I was so taken by Heather Ritchie’s storytelling rugs that when I saw a NH Humanities’ program coming to our very small town on Sunday, about “Storytelling”, I went to see what I could learn. But first, above, is another wonderful rug from Heather, Guiding Light. Heather’s description: “When Heather’s father, Victor, became blind he relied on her to guide him through the streets around their Sunderland home. He memorised the routes so that he could go out unaided.”
So here is just a bit of what I learned about storytelling. The reminiscences we know and share about our families – those stories we heard growing up from parents, grandparents, uncles and aunts, give us a sense of our “intergenerational self” – “I’m me, I have this family, who has this history”. The stories give us a sense of perspective on our own lives. And we, in turn, are story bearers for the younger generation.
We learn about values, about tragedy and overcoming it, of hard times and the best times. And all the little stories about different family characters, their histories and quirks, become little parables – perhaps about how to handle money, or sickness, when to take risks, the good humor between friends, about the woes of a bad marriage or addiction, or the joys of accomplishment or adventurousness.
This made me realize I have never made a true storytelling rug. I mean, I can tell you a story about many of my rugs, but none tell a particular family or life story the way that Heather’s rugs do. And the best part of the program was the second half, where the leader talked about how to trigger memories and stories.
Triggers to memory and the stories that go with it are often just stopping to think about shared times – what was a typical Sunday dinner, who was there… or what were family sayings, and how did they get started. Try to get beyond the often-told stories by using your senses as a trigger. My sister, when prompted to think about sound triggers, remembered the sound of my mother’s sewing machine and that brought back all kinds of associations she had not thought about in years – the possibility of a new dress being made, maybe! And I remembered a sound-memory – coming home from school and hearing my mother ironing clothes while listening to a Red Sox game on the radio, which brought back all sorts of other “coming home” memories. To this day, there is something quite soothing to me in hearing the sound of a ball game in the background.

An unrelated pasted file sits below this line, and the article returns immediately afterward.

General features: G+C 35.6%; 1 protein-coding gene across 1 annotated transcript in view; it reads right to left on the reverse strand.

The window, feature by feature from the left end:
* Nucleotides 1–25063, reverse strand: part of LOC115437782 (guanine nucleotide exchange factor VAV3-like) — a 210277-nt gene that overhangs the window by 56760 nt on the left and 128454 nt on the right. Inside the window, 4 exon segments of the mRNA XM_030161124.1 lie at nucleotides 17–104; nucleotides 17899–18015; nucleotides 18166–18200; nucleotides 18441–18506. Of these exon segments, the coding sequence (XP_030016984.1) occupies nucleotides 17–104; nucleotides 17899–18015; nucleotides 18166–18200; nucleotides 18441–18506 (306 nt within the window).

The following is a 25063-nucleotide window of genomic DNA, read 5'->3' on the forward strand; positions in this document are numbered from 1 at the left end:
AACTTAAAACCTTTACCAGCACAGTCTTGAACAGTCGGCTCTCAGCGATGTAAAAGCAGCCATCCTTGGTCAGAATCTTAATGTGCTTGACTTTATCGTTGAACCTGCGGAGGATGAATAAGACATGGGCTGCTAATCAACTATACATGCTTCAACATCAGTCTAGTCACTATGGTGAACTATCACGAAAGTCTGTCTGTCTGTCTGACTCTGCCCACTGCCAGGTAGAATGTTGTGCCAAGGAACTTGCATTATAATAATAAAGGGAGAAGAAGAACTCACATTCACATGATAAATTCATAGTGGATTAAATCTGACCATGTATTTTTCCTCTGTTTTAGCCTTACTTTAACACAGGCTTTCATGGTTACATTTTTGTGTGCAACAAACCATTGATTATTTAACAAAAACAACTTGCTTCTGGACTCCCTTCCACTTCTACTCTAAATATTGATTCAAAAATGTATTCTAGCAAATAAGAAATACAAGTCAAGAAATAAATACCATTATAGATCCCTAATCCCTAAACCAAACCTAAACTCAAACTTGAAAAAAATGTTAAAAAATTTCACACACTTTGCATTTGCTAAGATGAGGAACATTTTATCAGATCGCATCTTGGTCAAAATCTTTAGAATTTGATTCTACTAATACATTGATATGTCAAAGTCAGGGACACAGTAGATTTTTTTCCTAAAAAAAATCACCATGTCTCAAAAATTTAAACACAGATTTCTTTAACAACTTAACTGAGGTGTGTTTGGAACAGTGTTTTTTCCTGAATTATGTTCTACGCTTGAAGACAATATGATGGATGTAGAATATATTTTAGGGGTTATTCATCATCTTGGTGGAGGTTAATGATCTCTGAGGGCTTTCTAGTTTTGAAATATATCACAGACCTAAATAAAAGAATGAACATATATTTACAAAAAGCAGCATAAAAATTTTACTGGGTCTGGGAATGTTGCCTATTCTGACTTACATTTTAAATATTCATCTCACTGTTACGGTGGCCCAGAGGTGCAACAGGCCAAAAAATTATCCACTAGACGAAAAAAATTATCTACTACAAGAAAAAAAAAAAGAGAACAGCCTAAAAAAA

And there are smell memories- the smell of burning leaves in a bonfire, your grandmother’s perfume, ginger cookies or fresh bread, skunks, or for many, the fond smells of walking into a barn.
There are simple “story prompts” – questions that just start you down a certain remembering path. Can you remember a favorite hiding place you had? Can you describe a walk around your childhood neighborhood? Were you ever dared to do something you didn’t want to do? Did you ever break something that belonged to someone else? Can you remember when you had to move from one house to a new place?
The point of these questions to to just get family or personal stories to come to the top of your mind. There’s no right or wrong, and there may be stories we like telling, and some we don’t want to tell, which is fine, too.
Here is another of Heather’s rugs, about her village. It’s called The Reeth Parliament. Heather describes “This rug shows a group of men sitting in the Reeth shelter. They sat there every day putting the world to rights: locally it was called the Houses of Parliament!”
There have been thorough studies that show that kids who know family stories and history (what kind of work did your grandfather do, how did your parents meet, where did they go to high school, is there a family story about when you were born, etc.) have a much, much easier time getting through adolescence, and are better at facing challenges throughout life. And a good book was recommended: Black Sheep and Kissing Cousins: How Our Family Stories Shape Us, by Elizabeth Stone. It can be found here.
I was afraid this post was not overtly about rughooking…but when I look at Heather’s rugs, I realize it is. Even when we are hooking someone else’s patterns, or drawing our own cat or dog, we are expressing something about ourselves in our hooking. How much more could we express if we set out to purposefully create a “memory” rug that tells some piece of our own stories!